Nunn used his public address system to give Price commands, instructing her to roll down her window and show her hands. Doc. 79-5 at 7. Price rolled her window down slightly, but she refused to open her door or roll the window down completely. Doc. 79-1 at 15:32. Nunn could hear that she was yelling, but he could not make out what she was saying.[1] Price blew her horn repeatedly, and for an extended duration, during the stop at Exit 228. Doc. 79-1. She also yelled continually. Doc. 79-1. At one point, Brummitt began to walk towards her vehicle from behind. Doc. 79-1 at 16:36. She then flashed her revolver at him. Doc 79-1 at 16:50. Brummitt called out, “Whoa, she's got a gun, ” and “She flashed her revolver at me.” Doc. 79-1 at 16:50-17:03. Nunn did not personally see the weapon, but he heard Brummitt's statements and told dispatch that Brummitt had seen the weapon. Doc. 79-1 at 16:50-17:04. Price remained in her vehicle for another 18 minutes. Doc. 79-1. She continued to yell and blow her car horn. Doc. 79-1. Then, without warning, she drove off again. Doc. 79-1 at 35:10. In total, Price was stopped at Exit 228 for over 30 minutes. Doc. 79-1 at 2:04-35:10.

         After Price drove off, law enforcement followed behind her at a speed of around 90 miles per hour. Doc. 79-5 at 7. Brummitt drove ahead of Price and deployed spike strips in an effort to stop Price's car. Docs. 79-4 at 11 & 79-5 at 8. At least one of Price's tires was punctured by the spike strips, but she continued to drive around 80 miles per hour. Doc. 79-5 at 8. Eventually her speed decreased to about 50 miles per hour. Doc. 79-1 at 44:41. As the group approached a rest stop at Exit 219, one of her tires blew out. Doc. 79-1 at 45:57. She continued to drive until she reached Exit 212. Doc. 79-1 at 47:25. Individual accounts of the car chase follow.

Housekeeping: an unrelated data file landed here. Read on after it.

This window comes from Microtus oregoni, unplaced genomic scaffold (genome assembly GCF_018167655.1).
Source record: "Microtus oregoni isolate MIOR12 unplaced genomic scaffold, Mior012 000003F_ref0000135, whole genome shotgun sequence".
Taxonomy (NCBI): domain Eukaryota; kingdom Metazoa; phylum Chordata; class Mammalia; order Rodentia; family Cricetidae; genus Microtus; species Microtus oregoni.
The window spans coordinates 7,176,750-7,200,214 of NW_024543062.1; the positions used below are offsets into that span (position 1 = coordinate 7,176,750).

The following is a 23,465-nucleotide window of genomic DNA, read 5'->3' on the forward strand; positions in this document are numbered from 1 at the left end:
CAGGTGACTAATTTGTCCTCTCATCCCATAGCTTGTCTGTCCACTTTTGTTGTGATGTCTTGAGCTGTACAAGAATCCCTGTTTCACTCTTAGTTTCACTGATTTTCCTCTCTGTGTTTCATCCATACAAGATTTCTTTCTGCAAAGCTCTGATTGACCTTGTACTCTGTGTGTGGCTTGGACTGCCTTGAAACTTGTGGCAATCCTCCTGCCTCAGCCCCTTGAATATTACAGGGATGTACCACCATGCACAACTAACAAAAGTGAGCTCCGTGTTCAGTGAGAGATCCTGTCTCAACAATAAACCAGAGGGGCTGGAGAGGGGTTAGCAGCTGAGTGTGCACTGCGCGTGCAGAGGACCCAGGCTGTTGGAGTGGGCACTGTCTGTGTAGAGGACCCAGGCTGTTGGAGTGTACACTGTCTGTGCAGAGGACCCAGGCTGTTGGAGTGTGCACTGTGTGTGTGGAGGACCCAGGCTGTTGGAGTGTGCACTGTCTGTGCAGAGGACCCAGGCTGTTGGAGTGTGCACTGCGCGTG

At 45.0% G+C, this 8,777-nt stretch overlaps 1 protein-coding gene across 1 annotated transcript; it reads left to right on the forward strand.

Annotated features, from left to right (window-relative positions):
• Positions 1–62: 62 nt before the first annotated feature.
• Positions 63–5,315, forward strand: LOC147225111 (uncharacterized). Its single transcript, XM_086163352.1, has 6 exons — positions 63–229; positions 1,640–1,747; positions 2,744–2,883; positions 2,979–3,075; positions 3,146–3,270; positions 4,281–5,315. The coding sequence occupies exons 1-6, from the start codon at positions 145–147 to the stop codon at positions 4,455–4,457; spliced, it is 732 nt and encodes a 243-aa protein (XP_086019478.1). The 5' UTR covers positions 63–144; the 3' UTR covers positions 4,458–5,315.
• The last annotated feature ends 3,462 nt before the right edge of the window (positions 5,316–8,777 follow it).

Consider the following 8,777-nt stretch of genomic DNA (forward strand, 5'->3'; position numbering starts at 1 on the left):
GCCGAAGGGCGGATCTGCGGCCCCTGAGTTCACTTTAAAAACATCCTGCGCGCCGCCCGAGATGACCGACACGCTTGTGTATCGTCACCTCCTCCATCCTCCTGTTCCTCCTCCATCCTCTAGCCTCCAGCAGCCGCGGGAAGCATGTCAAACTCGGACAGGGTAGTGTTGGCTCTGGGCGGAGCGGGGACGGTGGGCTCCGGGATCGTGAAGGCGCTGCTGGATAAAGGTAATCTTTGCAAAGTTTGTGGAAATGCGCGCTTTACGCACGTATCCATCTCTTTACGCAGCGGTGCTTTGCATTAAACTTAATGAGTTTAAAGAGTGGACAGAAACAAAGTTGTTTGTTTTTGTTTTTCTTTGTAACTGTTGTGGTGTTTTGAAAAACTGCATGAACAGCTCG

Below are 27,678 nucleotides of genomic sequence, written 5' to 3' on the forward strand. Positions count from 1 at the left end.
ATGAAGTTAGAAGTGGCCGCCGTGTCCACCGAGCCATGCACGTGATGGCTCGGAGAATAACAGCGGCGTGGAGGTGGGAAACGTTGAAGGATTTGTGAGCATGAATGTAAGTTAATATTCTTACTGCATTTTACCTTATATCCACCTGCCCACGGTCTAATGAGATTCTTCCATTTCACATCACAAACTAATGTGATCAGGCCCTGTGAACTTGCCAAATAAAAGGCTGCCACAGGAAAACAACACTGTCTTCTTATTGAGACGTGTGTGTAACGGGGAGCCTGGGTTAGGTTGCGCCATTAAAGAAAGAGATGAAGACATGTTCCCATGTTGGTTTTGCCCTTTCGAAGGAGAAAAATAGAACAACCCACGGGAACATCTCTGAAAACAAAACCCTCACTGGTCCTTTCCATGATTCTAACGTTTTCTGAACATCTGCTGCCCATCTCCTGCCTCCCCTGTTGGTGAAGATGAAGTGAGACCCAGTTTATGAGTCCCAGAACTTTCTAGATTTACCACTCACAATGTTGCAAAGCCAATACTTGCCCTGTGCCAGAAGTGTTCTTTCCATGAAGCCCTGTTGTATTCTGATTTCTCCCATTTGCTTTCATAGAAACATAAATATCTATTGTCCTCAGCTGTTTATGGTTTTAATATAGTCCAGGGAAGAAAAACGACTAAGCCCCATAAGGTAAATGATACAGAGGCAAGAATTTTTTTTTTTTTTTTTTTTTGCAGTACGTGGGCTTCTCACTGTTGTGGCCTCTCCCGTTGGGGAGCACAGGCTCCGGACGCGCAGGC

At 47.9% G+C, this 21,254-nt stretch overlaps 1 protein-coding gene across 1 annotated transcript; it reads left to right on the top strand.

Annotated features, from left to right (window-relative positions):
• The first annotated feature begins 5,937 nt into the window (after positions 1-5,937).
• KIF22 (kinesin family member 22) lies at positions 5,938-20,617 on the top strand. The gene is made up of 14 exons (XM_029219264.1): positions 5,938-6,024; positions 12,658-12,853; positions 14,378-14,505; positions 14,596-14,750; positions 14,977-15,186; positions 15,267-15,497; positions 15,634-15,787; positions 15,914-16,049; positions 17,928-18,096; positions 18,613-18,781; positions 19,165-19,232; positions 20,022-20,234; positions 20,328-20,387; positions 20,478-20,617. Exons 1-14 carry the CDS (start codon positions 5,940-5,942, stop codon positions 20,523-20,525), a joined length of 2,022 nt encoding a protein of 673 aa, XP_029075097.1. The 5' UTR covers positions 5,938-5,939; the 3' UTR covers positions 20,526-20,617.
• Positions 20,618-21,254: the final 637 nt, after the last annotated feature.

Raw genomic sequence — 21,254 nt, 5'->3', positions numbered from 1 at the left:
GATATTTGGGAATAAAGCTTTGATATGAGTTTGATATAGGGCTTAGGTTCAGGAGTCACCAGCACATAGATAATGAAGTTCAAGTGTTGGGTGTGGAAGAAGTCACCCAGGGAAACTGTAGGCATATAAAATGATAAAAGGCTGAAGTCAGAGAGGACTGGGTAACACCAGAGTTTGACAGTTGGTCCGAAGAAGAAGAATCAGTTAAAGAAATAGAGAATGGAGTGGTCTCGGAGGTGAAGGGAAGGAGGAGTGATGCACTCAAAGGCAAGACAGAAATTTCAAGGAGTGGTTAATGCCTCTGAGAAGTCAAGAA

During the high-speed pursuit, dispatch contacted Jessica Mims of the Chilton County Sherriff's Department and requested that she help to stop traffic because a woman was barricaded in her car at Exit 228. Doc. 79-3 at 7. Dispatch also told Mims that they needed a negotiator. Doc. 79-3 at 7. Mims drove to the county line and blocked traffic on the interstate. Doc. 79-3 at 7. After about 15 minutes, she deployed her tire spikes across the southbound lanes of travel on I-65. Doc. 79-3 at 8. Mims saw the Chevy Blazer drive by her followed by law enforcement vehicles. Doc. 79-3 at 8. The spikes did not stop Price's vehicle, so Mims picked them up, put them back in her car, and joined the pursuit. Doc. 79-3 at 8.